The poem Yet Do I Marvel is written by Countee Cullen seemingly addressed to God. It connects human situations like the discrimination of black people, and punishments anchored in Greek mythologies to the existence of God.
"I doubt not God is good, well-meaning, kind..." is an allusion to popular Christian belief that God is good, and the greatest, which was also acknowledged by the poet. However, in the progress of his poem, he showed his loose attachment to Christian faith. Even if he was apparently praising God for the explanations He made with the blindness of the mole and death of man, or to the punishments received by Tantalus and Sisyphus, his poem rose to another interpretation. God should never explain what he does for the simplest reason that
He is the God. He should have made this clear to himself. "What awful brain compels His awful hand..." is another evidence of his inclination to blasphemy. The use of the awful brought down the level of God to a status that He could be questioned and criticized by the poet. Buried in the lines of the poem is the appreciation of the poet for the power of God to create all of the stated events.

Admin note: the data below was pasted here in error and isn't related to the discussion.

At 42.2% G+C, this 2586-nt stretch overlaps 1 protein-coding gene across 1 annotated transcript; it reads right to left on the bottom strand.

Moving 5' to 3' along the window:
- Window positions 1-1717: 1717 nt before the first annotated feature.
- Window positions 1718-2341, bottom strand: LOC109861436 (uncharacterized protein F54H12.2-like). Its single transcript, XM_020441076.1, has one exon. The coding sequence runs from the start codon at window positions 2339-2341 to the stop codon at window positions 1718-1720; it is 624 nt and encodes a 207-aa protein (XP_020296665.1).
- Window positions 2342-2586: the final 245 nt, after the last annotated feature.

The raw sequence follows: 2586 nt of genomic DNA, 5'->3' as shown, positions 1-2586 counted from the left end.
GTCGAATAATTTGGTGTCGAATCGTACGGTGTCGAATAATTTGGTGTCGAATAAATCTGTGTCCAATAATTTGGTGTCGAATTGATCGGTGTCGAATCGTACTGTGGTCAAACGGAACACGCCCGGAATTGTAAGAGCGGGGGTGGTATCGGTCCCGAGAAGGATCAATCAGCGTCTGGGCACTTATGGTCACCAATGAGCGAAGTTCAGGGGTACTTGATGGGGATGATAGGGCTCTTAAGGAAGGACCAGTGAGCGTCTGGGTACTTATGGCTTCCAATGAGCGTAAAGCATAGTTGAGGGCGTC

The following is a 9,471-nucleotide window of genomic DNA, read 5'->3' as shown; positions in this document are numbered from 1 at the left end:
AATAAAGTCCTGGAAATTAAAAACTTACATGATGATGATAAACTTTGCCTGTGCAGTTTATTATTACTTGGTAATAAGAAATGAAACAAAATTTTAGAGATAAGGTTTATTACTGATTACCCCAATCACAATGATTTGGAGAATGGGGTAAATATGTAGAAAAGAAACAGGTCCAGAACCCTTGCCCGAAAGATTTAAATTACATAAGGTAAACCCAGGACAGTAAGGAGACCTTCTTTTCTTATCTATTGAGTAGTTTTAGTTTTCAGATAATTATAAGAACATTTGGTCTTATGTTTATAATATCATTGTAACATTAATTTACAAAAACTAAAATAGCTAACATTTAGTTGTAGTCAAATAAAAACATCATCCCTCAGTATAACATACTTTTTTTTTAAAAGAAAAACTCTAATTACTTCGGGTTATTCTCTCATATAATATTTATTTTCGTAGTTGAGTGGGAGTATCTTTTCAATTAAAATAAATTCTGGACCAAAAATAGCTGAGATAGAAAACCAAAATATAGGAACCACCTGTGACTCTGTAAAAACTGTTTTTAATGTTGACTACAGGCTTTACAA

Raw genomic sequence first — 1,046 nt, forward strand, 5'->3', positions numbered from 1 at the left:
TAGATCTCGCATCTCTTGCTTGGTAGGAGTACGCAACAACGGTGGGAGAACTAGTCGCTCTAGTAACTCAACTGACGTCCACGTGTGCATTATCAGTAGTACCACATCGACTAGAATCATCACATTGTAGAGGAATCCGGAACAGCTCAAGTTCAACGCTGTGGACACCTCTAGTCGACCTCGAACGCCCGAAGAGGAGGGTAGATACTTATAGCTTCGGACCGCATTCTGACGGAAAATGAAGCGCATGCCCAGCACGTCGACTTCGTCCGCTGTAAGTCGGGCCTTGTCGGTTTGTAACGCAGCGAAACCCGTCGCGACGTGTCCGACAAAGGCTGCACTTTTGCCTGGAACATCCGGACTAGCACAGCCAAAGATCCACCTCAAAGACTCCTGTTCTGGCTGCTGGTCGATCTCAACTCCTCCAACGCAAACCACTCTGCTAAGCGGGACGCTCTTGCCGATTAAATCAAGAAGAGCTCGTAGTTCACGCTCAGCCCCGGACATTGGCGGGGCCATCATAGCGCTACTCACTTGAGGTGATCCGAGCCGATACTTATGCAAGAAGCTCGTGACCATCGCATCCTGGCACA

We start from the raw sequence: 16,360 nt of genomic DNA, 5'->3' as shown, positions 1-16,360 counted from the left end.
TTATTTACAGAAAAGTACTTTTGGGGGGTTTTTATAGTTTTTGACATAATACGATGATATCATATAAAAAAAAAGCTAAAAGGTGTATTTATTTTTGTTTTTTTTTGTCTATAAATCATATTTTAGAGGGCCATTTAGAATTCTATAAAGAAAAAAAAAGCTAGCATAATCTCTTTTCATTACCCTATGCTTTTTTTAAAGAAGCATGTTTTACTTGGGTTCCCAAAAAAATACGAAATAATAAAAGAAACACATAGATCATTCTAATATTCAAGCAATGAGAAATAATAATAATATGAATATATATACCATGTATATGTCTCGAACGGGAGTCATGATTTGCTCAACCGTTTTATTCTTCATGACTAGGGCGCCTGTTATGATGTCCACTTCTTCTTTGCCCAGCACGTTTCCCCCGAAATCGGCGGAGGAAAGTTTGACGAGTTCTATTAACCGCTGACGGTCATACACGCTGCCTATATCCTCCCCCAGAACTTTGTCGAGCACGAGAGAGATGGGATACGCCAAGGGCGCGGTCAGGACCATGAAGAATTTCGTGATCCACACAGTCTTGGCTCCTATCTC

"Yet do I marvel at this curious thing: To make a poet black, and bid him sing" showcases the biggest question from the poet himself. He wanted to ask why he was made a poet, and at the same time, black, if he was destined to say something to the world. During the time the poem was written, it was very difficult for poets, who are black, like Cullen, to voice what they have in their hearts and minds. This is a reflection of the state in his mind that if he was given the choice, he should have been white, and not black.
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